Sienna Miller Says Tabloid Tactics Made Her “Intensely Scared” and “Paranoid”
In testimony at the government-sponsored probe into British media ethics, Sienna Miller says invasive press tactics made her “intensely scared.”
The actress describes being subjected to a “web of surveillance” in which tabloids listened to her phone messages and read her emails to harvest intimate details about Miller’s life. “It was impossible to lead any kind of normal life,” she told the panel on Thursday, adding that she felt “violated, and paranoid and anxious constantly.”
In addition to the electronic monitoring, Miller says the paparazzi made her afraid to leave the house with their aggressive pursuit of her in cars and by foot. “I would often find myself – I was 21 – at midnight running down a dark street on my own with 10 big men chasing me,” recalls the star. “And the fact that they had cameras in their hand meant that that was legal, but if you take away the cameras, what have you got?”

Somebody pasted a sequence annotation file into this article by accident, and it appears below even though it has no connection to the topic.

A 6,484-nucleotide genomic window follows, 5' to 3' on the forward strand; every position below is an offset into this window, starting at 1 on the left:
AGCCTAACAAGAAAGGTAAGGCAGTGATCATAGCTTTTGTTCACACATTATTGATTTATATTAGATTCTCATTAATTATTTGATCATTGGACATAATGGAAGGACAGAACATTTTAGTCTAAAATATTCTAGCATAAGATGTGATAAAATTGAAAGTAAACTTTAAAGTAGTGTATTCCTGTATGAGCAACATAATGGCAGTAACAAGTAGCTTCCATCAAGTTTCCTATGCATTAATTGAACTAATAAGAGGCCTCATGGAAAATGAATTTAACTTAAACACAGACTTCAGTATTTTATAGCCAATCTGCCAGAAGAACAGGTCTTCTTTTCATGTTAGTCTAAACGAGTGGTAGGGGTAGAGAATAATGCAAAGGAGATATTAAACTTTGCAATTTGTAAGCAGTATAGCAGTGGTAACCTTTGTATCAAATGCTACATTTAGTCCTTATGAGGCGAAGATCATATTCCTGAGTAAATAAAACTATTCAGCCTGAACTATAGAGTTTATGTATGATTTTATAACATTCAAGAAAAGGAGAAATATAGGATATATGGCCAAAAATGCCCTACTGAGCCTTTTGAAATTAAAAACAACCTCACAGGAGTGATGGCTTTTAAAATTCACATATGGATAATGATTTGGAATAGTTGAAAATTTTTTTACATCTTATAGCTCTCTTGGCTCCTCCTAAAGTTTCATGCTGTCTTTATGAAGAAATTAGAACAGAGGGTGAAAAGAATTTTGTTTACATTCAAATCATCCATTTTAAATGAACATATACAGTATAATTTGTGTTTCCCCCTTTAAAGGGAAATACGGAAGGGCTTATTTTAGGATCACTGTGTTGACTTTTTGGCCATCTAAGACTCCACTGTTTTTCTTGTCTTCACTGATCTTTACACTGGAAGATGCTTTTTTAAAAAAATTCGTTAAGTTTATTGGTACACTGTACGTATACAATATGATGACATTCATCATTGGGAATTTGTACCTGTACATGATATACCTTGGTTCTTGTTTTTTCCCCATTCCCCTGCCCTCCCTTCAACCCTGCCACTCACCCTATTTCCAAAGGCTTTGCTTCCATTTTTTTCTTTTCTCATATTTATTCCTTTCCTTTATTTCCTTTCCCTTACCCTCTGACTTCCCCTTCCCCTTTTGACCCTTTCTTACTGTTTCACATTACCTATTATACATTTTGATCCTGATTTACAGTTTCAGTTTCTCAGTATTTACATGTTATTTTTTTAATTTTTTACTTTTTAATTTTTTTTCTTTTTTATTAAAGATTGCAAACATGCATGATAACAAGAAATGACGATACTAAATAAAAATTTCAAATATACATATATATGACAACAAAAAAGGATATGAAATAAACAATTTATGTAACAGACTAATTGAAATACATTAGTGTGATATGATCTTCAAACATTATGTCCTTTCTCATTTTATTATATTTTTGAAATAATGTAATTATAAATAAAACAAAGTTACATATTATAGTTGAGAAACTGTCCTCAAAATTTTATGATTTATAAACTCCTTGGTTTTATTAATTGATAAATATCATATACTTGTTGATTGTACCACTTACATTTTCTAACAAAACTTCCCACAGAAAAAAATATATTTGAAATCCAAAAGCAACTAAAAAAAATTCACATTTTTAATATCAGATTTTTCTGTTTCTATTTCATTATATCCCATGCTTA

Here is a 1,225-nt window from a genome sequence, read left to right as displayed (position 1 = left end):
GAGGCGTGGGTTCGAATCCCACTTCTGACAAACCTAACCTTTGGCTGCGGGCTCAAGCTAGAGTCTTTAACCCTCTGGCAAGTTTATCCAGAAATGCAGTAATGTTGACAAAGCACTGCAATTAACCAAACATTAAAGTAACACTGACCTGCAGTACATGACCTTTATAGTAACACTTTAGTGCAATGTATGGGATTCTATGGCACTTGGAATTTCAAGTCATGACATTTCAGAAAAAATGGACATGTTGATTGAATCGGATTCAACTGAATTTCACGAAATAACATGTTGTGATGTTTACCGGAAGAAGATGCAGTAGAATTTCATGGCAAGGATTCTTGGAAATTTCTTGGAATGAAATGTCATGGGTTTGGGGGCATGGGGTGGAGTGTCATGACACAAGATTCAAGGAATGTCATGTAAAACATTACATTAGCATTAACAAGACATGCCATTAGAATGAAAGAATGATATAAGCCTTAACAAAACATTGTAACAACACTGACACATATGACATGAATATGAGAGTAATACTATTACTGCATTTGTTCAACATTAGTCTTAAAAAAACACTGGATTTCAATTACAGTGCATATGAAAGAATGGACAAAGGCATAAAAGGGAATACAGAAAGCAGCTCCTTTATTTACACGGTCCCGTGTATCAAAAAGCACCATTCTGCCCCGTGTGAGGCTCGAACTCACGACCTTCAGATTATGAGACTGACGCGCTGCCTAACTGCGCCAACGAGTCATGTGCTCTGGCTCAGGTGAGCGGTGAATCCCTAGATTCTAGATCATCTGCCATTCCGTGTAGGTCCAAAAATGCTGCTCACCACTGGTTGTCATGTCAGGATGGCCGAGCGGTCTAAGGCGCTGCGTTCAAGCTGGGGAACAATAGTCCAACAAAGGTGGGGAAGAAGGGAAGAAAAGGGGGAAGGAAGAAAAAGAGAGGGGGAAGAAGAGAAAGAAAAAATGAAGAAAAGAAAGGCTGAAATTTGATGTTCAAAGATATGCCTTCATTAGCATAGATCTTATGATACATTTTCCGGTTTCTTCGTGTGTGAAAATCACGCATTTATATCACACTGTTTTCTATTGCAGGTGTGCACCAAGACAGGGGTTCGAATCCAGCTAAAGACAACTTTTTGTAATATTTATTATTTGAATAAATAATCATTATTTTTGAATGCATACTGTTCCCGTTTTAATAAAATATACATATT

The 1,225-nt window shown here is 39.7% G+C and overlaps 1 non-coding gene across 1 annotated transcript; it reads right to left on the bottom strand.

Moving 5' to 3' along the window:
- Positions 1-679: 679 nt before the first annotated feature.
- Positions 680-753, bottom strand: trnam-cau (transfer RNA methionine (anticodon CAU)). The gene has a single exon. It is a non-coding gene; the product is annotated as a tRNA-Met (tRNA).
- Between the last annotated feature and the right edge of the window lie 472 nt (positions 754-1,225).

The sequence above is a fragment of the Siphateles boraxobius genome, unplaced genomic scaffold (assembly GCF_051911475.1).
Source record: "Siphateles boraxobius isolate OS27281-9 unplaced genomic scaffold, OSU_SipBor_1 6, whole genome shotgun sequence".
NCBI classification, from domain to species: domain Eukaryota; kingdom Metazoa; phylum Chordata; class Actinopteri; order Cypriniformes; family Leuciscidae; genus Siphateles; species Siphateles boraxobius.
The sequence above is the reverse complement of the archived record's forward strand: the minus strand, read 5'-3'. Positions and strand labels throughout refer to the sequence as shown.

Miller won a case against The Sun and the since-closed News of the World in 2008 over their breach of her privacy. “I wanted to know who knew, who had access to my telephone numbers, who had been listening to me… I wanted to get to the bottom of it,” she explained.
Earlier this week, Hugh Grant testified that the Mail on Sunday hacked his phone for a 2007 story. It’s been announced that former tabloid editor Piers Morgan and Harry Potter author J.K. Rowling are among the high-profile witnesses who will testify in the probe.